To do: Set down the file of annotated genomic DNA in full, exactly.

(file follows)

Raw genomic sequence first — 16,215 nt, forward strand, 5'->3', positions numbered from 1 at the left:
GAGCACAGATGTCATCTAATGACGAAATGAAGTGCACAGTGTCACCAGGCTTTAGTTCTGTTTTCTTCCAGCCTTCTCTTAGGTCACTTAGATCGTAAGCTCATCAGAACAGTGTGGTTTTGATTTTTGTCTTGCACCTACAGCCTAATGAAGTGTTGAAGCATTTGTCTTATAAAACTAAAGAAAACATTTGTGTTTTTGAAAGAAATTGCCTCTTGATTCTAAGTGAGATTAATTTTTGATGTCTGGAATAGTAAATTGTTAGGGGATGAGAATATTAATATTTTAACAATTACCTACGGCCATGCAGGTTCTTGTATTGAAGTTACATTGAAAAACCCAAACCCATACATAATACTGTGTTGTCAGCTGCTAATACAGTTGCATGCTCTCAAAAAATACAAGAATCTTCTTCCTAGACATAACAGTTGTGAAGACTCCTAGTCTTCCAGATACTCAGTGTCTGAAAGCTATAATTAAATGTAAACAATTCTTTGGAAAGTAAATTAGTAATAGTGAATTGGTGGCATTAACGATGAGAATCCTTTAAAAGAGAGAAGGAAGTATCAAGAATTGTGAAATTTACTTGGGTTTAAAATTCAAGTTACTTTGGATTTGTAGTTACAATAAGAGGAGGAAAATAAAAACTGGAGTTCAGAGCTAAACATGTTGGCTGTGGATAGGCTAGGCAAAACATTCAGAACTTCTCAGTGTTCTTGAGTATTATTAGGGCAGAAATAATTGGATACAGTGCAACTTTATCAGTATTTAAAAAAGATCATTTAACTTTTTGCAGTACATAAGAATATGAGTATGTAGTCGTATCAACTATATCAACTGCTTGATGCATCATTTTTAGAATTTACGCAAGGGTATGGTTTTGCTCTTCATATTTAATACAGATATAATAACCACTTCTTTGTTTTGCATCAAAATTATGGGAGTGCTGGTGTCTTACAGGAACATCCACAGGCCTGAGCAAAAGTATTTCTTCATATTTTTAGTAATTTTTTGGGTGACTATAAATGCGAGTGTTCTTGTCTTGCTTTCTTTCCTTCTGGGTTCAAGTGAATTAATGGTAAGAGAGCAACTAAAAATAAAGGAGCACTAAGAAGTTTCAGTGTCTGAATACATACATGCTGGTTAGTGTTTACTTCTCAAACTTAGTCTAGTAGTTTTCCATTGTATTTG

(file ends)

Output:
Raw genomic sequence first — 16,215 nt, forward strand, 5'->3', positions numbered from 1 at the left:
GAGCACAGATGTCATCTAATGACGAAATGAAGTGCACAGTGTCACCAGGCTTTAGTTCTGTTTTCTTCCAGCCTTCTCTTAGGTCACTTAGATCGTAAGCTCATCAGAACAGTGTGGTTTTGATTTTTGTCTTGCACCTACAGCCTAATGAAGTGTTGAAGCATTTGTCTTATAAAACTAAAGAAAACATTTGTGTTTTTGAAAGAAATTGCCTCTTGATTCTAAGTGAGATTAATTTTTGATGTCTGGAATAGTAAATTGTTAGGGGATGAGAATATTAATATTTTAACAATTACCTACGGCCATGCAGGTTCTTGTATTGAAGTTACATTGAAAAACCCAAACCCATACATAATACTGTGTTGTCAGCTGCTAATACAGTTGCATGCTCTCAAAAAATACAAGAATCTTCTTCCTAGACATAACAGTTGTGAAGACTCCTAGTCTTCCAGATACTCAGTGTCTGAAAGCTATAATTAAATGTAAACAATTCTTTGGAAAGTAAATTAGTAATAGTGAATTGGTGGCATTAACGATGAGAATCCTTTAAAAGAGAGAAGGAAGTATCAAGAATTGTGAAATTTACTTGGGTTTAAAATTCAAGTTACTTTGGATTTGTAGTTACAATAAGAGGAGGAAAATAAAAACTGGAGTTCAGAGCTAAACATGTTGGCTGTGGATAGGCTAGGCAAAACATTCAGAACTTCTCAGTGTTCTTGAGTATTATTAGGGCAGAAATAATTGGATACAGTGCAACTTTATCAGTATTTAAAAAAGATCATTTAACTTTTTGCAGTACATAAGAATATGAGTATGTAGTCGTATCAACTATATCAACTGCTTGATGCATCATTTTTAGAATTTACGCAAGGGTATGGTTTTGCTCTTCATATTTAATACAGATATAATAACCACTTCTTTGTTTTGCATCAAAATTATGGGAGTGCTGGTGTCTTACAGGAACATCCACAGGCCTGAGCAAAAGTATTTCTTCATATTTTTAGTAATTTTTTGGGTGACTATAAATGCGAGTGTTCTTGTCTTGCTTTCTTTCCTTCTGGGTTCAAGTGAATTAATGGTAAGAGAGCAACTAAAAATAAAGGAGCACTAAGAAGTTTCAGTGTCTGAATACATACATGCTGGTTAGTGTTTACTTCTCAAACTTAGTCTAGTAGTTTTCCATTGTATTTG